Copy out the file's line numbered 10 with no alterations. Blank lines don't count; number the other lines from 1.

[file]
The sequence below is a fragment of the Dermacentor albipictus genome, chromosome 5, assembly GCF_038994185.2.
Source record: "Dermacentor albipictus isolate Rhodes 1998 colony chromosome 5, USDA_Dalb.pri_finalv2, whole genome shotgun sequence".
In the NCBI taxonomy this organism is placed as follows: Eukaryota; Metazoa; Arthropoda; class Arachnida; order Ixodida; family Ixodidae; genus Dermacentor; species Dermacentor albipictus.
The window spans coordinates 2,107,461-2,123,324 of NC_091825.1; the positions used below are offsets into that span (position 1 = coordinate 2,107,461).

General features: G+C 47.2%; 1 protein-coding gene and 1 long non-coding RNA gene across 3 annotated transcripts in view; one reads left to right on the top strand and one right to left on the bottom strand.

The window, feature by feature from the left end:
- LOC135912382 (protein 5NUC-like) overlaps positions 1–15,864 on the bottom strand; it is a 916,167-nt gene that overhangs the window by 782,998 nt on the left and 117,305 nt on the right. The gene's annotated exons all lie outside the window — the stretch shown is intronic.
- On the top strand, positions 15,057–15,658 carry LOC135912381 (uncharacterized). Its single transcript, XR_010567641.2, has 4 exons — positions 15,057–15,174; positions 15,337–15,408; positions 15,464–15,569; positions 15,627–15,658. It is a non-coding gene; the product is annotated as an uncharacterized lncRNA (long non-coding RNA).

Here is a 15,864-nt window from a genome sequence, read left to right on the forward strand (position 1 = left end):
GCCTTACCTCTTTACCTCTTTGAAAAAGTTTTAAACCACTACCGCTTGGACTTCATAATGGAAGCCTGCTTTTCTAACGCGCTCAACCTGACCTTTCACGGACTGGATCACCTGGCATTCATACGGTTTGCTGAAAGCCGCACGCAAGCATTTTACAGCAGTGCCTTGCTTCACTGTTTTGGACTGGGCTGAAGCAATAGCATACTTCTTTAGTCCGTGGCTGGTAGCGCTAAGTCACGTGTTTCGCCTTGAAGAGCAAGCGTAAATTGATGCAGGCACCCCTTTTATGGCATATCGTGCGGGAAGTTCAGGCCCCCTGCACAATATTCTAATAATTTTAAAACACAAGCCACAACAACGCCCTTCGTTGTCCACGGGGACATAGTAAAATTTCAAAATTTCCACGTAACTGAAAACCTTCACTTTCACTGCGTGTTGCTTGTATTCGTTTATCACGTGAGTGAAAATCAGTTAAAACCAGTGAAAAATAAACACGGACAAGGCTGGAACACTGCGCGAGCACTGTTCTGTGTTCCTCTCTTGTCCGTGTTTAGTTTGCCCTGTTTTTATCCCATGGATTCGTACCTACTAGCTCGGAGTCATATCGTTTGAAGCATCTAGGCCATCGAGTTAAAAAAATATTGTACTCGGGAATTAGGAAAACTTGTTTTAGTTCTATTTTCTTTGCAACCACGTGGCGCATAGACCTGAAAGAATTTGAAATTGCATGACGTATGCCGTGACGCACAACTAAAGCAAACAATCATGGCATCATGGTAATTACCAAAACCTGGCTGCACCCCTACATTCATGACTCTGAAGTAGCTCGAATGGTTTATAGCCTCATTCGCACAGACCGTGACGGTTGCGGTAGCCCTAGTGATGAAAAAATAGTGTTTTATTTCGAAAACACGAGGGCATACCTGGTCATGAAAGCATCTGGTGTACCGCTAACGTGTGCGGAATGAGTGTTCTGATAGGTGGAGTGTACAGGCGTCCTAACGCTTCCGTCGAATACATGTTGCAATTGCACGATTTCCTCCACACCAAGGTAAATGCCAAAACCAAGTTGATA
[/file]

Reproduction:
GCCTTACCTCTTTACCTCTTTGAAAAAGTTTTAAACCACTACCGCTTGGACTTCATAATGGAAGCCTGCTTTTCTAACGCGCTCAACCTGACCTTTCACGGACTGGATCACCTGGCATTCATACGGTTTGCTGAAAGCCGCACGCAAGCATTTTACAGCAGTGCCTTGCTTCACTGTTTTGGACTGGGCTGAAGCAATAGCATACTTCTTTAGTCCGTGGCTGGTAGCGCTAAGTCACGTGTTTCGCCTTGAAGAGCAAGCGTAAATTGATGCAGGCACCCCTTTTATGGCATATCGTGCGGGAAGTTCAGGCCCCCTGCACAATATTCTAATAATTTTAAAACACAAGCCACAACAACGCCCTTCGTTGTCCACGGGGACATAGTAAAATTTCAAAATTTCCACGTAACTGAAAACCTTCACTTTCACTGCGTGTTGCTTGTATTCGTTTATCACGTGAGTGAAAATCAGTTAAAACCAGTGAAAAATAAACACGGACAAGGCTGGAACACTGCGCGAGCACTGTTCTGTGTTCCTCTCTTGTCCGTGTTTAGTTTGCCCTGTTTTTATCCCATGGATTCGTACCTACTAGCTCGGAGTCATATCGTTTGAAGCATCTAGGCCATCGAGTTAAAAAAATATTGTACTCGGGAATTAGGAAAACTTGTTTTAGTTCTATTTTCTTTGCAACCACGTGGCGCATAGACCTGAAAGAATTTGAAATTGCATGACGTATGCCGTGACGCACAACTAAAGCAAACAATCATGGCATCATGGTAATTACCAAAACCTGGCTGCACCCCTACATTCATGACTCTGAAGTAGCTCGAATGGTTTATAGCCTCATTCGCACAGACCGTGACGGTTGCGGTAGCCCTAGTGATGAAAAAATAGTGTTTTATTTCGAAAACACGAGGGCATACCTGGTCATGAAAGCATCTGGTGTACCGCTAACGTGTGCGGAATGAGTGTTCTGATAGGTGGAGTGTACAGGCGTCCTAACGCTTCCGTCGAATACATGTTGCAATTGCACGATTTCCTCCACACCAAGGTAAATGCCAAAACCAAGTTGATA